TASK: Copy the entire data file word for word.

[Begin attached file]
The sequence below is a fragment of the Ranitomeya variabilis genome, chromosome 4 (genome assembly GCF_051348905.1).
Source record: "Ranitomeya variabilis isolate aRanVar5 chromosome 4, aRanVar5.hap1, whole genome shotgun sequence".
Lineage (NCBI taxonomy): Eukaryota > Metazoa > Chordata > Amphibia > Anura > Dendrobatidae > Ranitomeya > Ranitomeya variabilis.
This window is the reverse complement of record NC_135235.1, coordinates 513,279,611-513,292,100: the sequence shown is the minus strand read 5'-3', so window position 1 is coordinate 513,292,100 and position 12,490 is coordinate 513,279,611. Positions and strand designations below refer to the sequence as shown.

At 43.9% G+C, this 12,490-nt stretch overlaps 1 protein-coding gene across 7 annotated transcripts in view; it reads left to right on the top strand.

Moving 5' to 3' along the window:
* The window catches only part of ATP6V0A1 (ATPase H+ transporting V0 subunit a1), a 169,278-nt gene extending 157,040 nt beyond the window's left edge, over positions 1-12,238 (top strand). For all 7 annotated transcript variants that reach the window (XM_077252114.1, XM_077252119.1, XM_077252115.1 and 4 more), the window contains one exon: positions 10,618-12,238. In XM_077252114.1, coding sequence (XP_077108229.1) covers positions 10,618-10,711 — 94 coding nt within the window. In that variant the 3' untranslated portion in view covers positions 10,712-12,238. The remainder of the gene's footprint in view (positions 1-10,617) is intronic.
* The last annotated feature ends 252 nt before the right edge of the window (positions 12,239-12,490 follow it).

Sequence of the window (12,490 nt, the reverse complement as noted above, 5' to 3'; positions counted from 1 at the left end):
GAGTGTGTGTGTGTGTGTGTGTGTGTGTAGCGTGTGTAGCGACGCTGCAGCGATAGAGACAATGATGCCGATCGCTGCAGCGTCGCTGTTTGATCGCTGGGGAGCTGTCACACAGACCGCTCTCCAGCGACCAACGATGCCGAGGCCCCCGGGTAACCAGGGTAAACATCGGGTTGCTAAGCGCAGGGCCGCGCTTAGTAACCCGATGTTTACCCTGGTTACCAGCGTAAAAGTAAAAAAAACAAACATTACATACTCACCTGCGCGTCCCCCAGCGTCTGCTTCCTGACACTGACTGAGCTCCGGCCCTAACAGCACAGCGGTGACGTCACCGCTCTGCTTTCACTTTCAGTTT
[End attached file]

The sequence below is a fragment of the Ranitomeya variabilis genome, chromosome 4 (genome assembly GCF_051348905.1).
Source record: "Ranitomeya variabilis isolate aRanVar5 chromosome 4, aRanVar5.hap1, whole genome shotgun sequence".
Lineage (NCBI taxonomy): Eukaryota > Metazoa > Chordata > Amphibia > Anura > Dendrobatidae > Ranitomeya > Ranitomeya variabilis.
This window is the reverse complement of record NC_135235.1, coordinates 513,279,611-513,292,100: the sequence shown is the minus strand read 5'-3', so window position 1 is coordinate 513,292,100 and position 12,490 is coordinate 513,279,611. Positions and strand designations below refer to the sequence as shown.

At 43.9% G+C, this 12,490-nt stretch overlaps 1 protein-coding gene across 7 annotated transcripts in view; it reads left to right on the top strand.

Moving 5' to 3' along the window:
* The window catches only part of ATP6V0A1 (ATPase H+ transporting V0 subunit a1), a 169,278-nt gene extending 157,040 nt beyond the window's left edge, over positions 1-12,238 (top strand). For all 7 annotated transcript variants that reach the window (XM_077252114.1, XM_077252119.1, XM_077252115.1 and 4 more), the window contains one exon: positions 10,618-12,238. In XM_077252114.1, coding sequence (XP_077108229.1) covers positions 10,618-10,711 — 94 coding nt within the window. In that variant the 3' untranslated portion in view covers positions 10,712-12,238. The remainder of the gene's footprint in view (positions 1-10,617) is intronic.
* The last annotated feature ends 252 nt before the right edge of the window (positions 12,239-12,490 follow it).

Sequence of the window (12,490 nt, the reverse complement as noted above, 5' to 3'; positions counted from 1 at the left end):
GAGTGTGTGTGTGTGTGTGTGTGTGTGTAGCGTGTGTAGCGACGCTGCAGCGATAGAGACAATGATGCCGATCGCTGCAGCGTCGCTGTTTGATCGCTGGGGAGCTGTCACACAGACCGCTCTCCAGCGACCAACGATGCCGAGGCCCCCGGGTAACCAGGGTAAACATCGGGTTGCTAAGCGCAGGGCCGCGCTTAGTAACCCGATGTTTACCCTGGTTACCAGCGTAAAAGTAAAAAAAACAAACATTACATACTCACCTGCGCGTCCCCCAGCGTCTGCTTCCTGACACTGACTGAGCTCCGGCCCTAACAGCACAGCGGTGACGTCACCGCTCTGCTTTCACTTTCAGTTT